- Empowering Utilities and Communities to Prioritize Clean Water Compliance – While federal law provides an important framework for utilities to protect clean water and public health, local communities are best able to prioritize their investments, and map out a path to meet their clean water obligations. Federal law must recognize this reality, initially through codification of Integrated Planning principles, but also through more robust statutory provisions such as the creation of true integrated, watershed permits and longer-term discharge permits.
- Support and Encourage Innovation – Regardless of current law, clean water utilities will continue to innovate and advance new ideas to help them perform better. But doing so will be much easier under a statute that encourages and incentivizes new thinking. A modernized clean water statute must explicitly recognize that it will not be able to foresee or predict all the water issues that may emerge in the future, and it must explicitly direct EPA and other federal agencies to foster innovation.
NACWA is working aggressively in both the short term and the long term – with policy makers of all political stripes and interested stakeholders - to advocate for this new statutory paradigm and make it a reality.
- Creating New Relationships with Regulators – Municipal clean water utilities are the single most significant contributor to the CWA’s success. Working closely with state and federal regulators, these public utilities have collectively achieved an astonishing level of pollution reduction, both at their own facilities and at thousands of industrial facilities regulated by utilities under the federal pretreatment program. As a result of this hard work, municipal clean water agencies have earned the right – and the responsibility – to be treated as co-regulators in ensuring environmental and public health protections. This does not mean public utilities cease to have any meaningful regulatory oversight. But local utilities have earned the right to have direct input into the regulatory structure that they operate under, based on a foundation of continual self-evaluation, self-improvement, and partnership with the states and Federal Government. NACWA is working hard with our members, the states, EPA, and Congress to forge this new construct.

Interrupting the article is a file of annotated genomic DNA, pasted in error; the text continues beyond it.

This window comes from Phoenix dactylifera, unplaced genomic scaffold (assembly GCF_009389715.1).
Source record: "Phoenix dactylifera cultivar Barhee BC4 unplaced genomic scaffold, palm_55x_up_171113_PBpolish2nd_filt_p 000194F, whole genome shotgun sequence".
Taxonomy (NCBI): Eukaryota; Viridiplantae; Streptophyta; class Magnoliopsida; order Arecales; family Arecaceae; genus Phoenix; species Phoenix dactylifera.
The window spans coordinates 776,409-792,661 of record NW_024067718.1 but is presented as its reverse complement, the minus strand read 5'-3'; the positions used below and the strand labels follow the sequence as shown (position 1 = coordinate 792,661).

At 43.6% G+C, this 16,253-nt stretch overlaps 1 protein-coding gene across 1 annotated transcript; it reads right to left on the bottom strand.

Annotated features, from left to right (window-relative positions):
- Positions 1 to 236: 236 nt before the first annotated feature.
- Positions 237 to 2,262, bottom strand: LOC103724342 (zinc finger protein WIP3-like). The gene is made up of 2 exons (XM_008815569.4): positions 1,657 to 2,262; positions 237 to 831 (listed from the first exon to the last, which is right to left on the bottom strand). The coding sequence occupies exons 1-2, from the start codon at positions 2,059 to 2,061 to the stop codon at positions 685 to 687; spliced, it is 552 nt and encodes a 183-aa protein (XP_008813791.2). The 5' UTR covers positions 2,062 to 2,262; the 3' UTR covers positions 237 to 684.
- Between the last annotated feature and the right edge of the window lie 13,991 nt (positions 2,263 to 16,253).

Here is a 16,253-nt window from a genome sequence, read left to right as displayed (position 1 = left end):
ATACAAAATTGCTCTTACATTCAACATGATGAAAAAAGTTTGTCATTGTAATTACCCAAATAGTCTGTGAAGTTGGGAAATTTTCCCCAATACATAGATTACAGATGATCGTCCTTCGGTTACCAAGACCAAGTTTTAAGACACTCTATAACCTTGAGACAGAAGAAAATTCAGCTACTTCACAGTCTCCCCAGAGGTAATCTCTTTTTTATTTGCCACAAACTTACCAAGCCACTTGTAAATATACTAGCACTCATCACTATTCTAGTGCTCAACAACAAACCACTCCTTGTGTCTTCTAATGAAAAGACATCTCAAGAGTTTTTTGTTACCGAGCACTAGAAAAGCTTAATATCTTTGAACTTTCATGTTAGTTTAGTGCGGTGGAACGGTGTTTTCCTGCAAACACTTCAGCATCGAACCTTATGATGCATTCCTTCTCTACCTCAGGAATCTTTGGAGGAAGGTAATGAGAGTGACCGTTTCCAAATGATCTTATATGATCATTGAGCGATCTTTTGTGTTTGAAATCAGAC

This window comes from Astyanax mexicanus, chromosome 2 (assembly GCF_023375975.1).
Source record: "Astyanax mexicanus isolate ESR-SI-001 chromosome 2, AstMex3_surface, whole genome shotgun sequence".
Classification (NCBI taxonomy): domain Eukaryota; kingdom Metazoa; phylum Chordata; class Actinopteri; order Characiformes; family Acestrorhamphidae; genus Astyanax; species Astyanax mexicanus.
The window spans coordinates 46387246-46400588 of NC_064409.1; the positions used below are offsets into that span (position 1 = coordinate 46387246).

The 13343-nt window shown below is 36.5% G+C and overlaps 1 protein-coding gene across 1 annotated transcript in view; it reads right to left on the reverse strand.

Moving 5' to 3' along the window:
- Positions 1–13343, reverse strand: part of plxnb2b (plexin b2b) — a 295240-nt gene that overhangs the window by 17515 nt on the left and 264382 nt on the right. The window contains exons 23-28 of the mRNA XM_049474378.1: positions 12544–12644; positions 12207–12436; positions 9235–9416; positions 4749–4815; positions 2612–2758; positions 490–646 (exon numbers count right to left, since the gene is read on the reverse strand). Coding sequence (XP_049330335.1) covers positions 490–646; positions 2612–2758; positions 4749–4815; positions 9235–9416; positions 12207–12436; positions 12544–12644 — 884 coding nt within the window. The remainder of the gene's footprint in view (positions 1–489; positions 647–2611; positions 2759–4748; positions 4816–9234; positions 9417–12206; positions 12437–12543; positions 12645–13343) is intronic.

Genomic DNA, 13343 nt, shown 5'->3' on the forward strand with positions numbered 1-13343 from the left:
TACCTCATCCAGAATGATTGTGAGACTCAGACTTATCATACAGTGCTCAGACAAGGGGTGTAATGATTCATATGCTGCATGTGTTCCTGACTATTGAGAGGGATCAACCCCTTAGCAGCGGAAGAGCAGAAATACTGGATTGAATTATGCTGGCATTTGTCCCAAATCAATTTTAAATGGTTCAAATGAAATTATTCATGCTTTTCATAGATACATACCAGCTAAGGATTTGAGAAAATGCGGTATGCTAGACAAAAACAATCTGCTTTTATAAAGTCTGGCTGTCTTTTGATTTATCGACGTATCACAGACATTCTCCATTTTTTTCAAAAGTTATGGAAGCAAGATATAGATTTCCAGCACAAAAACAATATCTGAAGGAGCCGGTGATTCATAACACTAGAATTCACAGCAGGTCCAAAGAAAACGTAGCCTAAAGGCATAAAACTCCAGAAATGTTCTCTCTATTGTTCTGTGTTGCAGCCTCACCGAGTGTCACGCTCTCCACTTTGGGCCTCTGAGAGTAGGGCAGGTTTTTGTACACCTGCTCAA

- Creating New Relationships with Stakeholders and the Public – Achieving a modern clean water paradigm can only occur if a wide spectrum of stakeholders and the public truly understand the need for a new approach and support its creation. Recognizing this reality, NACWA is building a consensus for change by engaging a diverse group of stakeholders – including environmental activist groups, farmers, industry, states, conservationists, academics, and others – to exchange ideas. It is only by sharing thoughts on a modern clean water paradigm that we can build a vision for the future that has the chance of becoming a reality. But most importantly, NACWA is committed to engaging the public in a broad conversation about the importance and value of water, and the need to elevate water as a national priority – because it is only through this public support that creating a new paradigm will be possible.
The last five decades have seen remarkable progress in improving the quality of our nation’s waters. But so much more remains to be done, and the public clean water community is best positioned to advance the needed progress. A new clean water paradigm is within our grasp – and NACWA is prepared to help lead the way toward a new and better clean water future.